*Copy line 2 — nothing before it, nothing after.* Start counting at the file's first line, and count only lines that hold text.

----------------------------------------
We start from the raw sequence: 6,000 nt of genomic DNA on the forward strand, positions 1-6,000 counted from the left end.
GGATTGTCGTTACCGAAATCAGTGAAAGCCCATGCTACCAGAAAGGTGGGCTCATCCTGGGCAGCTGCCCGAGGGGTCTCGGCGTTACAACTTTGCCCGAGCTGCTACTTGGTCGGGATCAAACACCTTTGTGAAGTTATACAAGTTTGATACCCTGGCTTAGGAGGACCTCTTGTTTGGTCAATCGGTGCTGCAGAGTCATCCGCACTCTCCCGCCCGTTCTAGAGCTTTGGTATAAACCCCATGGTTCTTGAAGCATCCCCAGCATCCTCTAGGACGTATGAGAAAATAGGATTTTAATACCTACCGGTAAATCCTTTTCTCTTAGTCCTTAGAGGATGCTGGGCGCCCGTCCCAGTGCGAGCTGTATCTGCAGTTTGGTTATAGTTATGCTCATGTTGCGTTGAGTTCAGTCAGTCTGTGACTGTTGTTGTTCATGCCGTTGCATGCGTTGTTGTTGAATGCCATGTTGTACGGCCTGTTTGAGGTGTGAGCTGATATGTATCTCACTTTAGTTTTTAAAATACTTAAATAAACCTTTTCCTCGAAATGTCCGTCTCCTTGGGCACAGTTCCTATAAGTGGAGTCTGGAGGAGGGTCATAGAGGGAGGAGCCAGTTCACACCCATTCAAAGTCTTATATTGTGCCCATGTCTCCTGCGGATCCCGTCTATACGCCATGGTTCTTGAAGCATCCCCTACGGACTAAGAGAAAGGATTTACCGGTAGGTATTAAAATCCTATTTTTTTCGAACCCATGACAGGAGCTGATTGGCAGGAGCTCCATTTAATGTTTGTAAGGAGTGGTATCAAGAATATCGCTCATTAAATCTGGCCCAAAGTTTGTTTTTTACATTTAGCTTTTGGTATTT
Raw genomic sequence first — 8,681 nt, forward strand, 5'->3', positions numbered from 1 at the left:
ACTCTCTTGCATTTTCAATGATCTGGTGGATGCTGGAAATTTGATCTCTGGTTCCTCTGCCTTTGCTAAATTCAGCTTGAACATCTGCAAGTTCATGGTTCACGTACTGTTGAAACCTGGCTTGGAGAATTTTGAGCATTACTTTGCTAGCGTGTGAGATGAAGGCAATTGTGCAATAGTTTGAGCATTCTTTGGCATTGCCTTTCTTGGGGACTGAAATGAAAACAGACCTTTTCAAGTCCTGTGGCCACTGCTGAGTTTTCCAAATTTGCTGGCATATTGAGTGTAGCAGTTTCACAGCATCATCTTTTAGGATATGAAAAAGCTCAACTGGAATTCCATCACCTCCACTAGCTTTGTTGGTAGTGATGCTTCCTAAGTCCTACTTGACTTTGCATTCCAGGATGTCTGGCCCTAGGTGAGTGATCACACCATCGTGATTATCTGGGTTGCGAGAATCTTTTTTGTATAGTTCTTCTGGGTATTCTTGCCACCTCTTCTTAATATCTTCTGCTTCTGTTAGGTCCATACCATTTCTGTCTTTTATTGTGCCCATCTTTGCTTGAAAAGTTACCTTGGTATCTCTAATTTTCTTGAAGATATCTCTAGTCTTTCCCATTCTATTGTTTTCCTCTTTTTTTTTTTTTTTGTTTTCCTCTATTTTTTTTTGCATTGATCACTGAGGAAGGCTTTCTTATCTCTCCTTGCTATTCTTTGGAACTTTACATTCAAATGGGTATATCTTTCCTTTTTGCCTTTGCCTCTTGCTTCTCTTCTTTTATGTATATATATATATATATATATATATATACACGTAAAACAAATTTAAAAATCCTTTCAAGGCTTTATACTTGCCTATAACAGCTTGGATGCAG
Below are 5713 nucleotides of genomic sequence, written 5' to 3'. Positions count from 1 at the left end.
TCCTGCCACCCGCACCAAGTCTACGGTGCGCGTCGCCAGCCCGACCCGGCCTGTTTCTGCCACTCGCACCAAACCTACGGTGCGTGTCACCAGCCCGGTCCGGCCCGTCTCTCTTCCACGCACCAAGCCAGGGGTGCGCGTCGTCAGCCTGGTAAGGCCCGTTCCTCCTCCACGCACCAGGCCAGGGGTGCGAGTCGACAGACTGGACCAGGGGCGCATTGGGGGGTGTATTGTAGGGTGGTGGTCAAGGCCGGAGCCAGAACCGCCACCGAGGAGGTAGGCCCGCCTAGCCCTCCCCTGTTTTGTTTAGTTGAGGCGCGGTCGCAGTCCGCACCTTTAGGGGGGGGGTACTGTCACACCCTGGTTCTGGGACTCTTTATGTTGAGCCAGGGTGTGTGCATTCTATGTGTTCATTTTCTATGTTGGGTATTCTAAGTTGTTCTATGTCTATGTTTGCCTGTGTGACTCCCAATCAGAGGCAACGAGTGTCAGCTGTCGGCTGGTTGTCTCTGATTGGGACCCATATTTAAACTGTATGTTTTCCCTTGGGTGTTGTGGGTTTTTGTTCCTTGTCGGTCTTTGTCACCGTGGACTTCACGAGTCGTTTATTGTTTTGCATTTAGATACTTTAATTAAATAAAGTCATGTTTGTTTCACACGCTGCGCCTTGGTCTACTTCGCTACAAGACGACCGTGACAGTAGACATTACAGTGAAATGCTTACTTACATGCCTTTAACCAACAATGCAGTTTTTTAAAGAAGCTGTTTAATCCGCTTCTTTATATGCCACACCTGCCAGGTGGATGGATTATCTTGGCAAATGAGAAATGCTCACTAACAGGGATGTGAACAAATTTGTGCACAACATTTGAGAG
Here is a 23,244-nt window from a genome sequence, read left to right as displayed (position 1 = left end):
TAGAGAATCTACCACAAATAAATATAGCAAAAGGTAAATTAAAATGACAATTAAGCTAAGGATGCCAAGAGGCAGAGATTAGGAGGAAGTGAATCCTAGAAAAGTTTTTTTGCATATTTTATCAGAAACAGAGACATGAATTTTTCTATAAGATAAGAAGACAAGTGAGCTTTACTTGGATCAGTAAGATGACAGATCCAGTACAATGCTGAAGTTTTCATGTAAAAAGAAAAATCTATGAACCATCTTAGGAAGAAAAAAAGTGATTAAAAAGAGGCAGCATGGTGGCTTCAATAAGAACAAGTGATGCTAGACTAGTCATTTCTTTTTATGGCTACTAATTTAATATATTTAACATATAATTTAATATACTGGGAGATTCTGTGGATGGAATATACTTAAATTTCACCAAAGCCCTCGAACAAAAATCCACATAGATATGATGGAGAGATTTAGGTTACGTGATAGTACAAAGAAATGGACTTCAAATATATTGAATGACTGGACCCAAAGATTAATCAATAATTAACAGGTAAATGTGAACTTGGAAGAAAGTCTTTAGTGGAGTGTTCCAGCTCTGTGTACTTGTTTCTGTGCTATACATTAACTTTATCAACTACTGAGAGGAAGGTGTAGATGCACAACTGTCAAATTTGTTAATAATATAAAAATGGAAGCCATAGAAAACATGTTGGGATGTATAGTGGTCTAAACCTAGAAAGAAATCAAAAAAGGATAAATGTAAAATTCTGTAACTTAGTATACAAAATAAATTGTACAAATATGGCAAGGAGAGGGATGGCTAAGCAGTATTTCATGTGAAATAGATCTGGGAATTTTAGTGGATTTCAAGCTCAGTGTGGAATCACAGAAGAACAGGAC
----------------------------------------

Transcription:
GGATTGTCGTTACCGAAATCAGTGAAAGCCCATGCTACCAGAAAGGTGGGCTCATCCTGGGCAGCTGCCCGAGGGGTCTCGGCGTTACAACTTTGCCCGAGCTGCTACTTGGTCGGGATCAAACACCTTTGTGAAGTTATACAAGTTTGATACCCTGGCTTAGGAGGACCTCTTGTTTGGTCAATCGGTGCTGCAGAGTCATCCGCACTCTCCCGCCCGTTCTAGAGCTTTGGTATAAACCCCATGGTTCTTGAAGCATCCCCAGCATCCTCTAGGACGTATGAGAAAATAGGATTTTAATACCTACCGGTAAATCCTTTTCTCTTAGTCCTTAGAGGATGCTGGGCGCCCGTCCCAGTGCGAGCTGTATCTGCAGTTTGGTTATAGTTATGCTCATGTTGCGTTGAGTTCAGTCAGTCTGTGACTGTTGTTGTTCATGCCGTTGCATGCGTTGTTGTTGAATGCCATGTTGTACGGCCTGTTTGAGGTGTGAGCTGATATGTATCTCACTTTAGTTTTTAAAATACTTAAATAAACCTTTTCCTCGAAATGTCCGTCTCCTTGGGCACAGTTCCTATAAGTGGAGTCTGGAGGAGGGTCATAGAGGGAGGAGCCAGTTCACACCCATTCAAAGTCTTATATTGTGCCCATGTCTCCTGCGGATCCCGTCTATACGCCATGGTTCTTGAAGCATCCCCTACGGACTAAGAGAAAGGATTTACCGGTAGGTATTAAAATCCTATTTTTTTCGAACCCATGACAGGAGCTGATTGGCAGGAGCTCCATTTAATGTTTGTAAGGAGTGGTATCAAGAATATCGCTCATTAAATCTGGCCCAAAGTTTGTTTTTTACATTTAGCTTTTGGTATTT